The Sea Shall Not Have Them (1954) starring Michael Redgrave, Dirk Bogarde, Anthony Steel, Nigel Patrick, Bonar Colleano, James Kenney directed by Lewis Gilbert Movie Review

The Sea Shall Not Have Them (1954)   3/53/53/53/53/5

Michael Redgrave and Dirk Bogarde in The Sea Shall Not Have Them (1954)

Unsung Heroes Show Steel

"The Sea Shall Not Have Them" is a war movie but not one about battles or killing the enemy. Nope this is one of those war movies which takes a look at one of the unsung heroes of World War II the Air-Sea rescue. And to be honest as a look at the work that the men did in being part of Air-Sea rescue it is good, it manages to deliver a mix of drama at sea with personal issues whilst taking in the various characters that operated aboard the rescue boats. At the same time we get the 4 men on a dinghy who they are trying to rescue and we witness how the weather and isolation leads to illness and despair. The only trouble is that to lighten the mood we have moments of humour such as a wet behind the ears medic who is accident prone and it alters the tone of the movie too much.

Now what is surprising is that considering that "The Sea Shall Not Have Them" is basically a look at what the men of the Air-Sea rescue faced during the war that there is an actual storyline. That storyline is though slim because we have 4 men in a dinghy after they were forced to ditch their plane into the North Sea and hope to be rescued. We also get with this Air Commodore Waltby who has crucial military documents in a briefcase making their rescue all the more important. Thankfully whilst it is a very slim storyline it is enough to then explore the work of Air-Sea rescue whilst leading us to a dramatic finale.

Anthony Steel as Flying Officer Treherne in The Sea Shall Not Have Them (1954)

Now as such we have the men aboard the boat 2561 who are trying to locate these lost men, scouring the sea as no exact location can be found. We realise that aboard the boat we have a variety of characters, from laid back officers to an almost cliche Corporal who shouts at people in a sarcastic tone. But we do see how what almost seems like aimless searching can lead to boredom and mistakes as the men suffer the monotony of the open sea. And we do also see how being out at sea for hours upon end can affect their marriages and relationships back home, not that it is an in-depth exploration but highlights these issues.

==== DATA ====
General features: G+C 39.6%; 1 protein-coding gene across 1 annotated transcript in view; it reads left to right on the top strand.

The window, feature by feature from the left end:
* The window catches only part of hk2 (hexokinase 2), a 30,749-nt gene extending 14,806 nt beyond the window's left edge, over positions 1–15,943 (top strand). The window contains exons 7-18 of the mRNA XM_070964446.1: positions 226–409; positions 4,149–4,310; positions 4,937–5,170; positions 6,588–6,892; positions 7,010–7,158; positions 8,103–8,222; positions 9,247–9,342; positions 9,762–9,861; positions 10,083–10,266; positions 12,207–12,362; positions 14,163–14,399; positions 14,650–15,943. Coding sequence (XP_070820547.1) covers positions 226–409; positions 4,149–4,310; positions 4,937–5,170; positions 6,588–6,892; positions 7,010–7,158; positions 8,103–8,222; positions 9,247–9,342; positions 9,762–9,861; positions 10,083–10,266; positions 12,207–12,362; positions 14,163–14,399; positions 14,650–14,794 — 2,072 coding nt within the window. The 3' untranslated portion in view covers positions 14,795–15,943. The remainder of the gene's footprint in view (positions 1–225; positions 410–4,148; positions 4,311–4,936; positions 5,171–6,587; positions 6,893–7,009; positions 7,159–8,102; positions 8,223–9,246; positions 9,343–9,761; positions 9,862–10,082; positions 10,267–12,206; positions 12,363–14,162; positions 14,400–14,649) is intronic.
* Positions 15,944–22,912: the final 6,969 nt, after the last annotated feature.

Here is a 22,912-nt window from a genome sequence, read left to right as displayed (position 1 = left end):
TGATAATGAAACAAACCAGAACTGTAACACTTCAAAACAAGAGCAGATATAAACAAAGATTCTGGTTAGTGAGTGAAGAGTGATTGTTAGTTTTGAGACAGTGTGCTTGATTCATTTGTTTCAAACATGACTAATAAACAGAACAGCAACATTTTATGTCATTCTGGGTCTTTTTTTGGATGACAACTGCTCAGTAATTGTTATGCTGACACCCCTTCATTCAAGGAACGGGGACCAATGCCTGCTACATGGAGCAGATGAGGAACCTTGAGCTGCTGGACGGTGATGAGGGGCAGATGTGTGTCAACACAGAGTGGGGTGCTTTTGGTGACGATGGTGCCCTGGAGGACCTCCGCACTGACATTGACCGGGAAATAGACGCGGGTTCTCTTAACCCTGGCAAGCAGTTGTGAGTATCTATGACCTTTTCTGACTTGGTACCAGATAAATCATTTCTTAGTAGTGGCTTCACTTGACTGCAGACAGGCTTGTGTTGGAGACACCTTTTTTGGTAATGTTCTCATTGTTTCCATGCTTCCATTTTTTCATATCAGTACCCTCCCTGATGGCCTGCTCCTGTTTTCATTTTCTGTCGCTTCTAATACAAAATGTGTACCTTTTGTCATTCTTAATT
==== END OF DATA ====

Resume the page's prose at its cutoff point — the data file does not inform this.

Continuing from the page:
Whilst we get to appreciate what the men aboard the boat had to contend with we also get to see how being stranded in a dinghy affects the men. We see how dealing with the cold, the water lapping into the dinghy and the hours of not being able to do anything constructive leads men to the edge of despair. Again it is not an in-depth look at the situation but highlights what the men who were forced to ditch their planes faced as they hoped to be rescued.

But the annoyance of "The Sea Shall Not Have Them" is the moments of humour which are thrown in and in particular those which comes from wet behind the ears medic Milliken. From being clumsy to not being use to being at sea right through to his comical setting fire to the boats kitchen it all feels out of place. Maybe director Lewis Gilbert wanted to lighten the tone by having this character who is a bit foolish but for me it is too much. And sadly what is also too much are the moments of over acting which unfortunately usually come from one person Dirk Bogarde as Flight Sgt. MacKay

What this all boils down to is that "The Sea Shall Not Have Them" is a good look not only at the work, the issues and personal drama of the Air-Sea rescue during WWII but also how it felt for those stranded at sea. But it does have issues from out of place humour to over acting which end up dragging it down.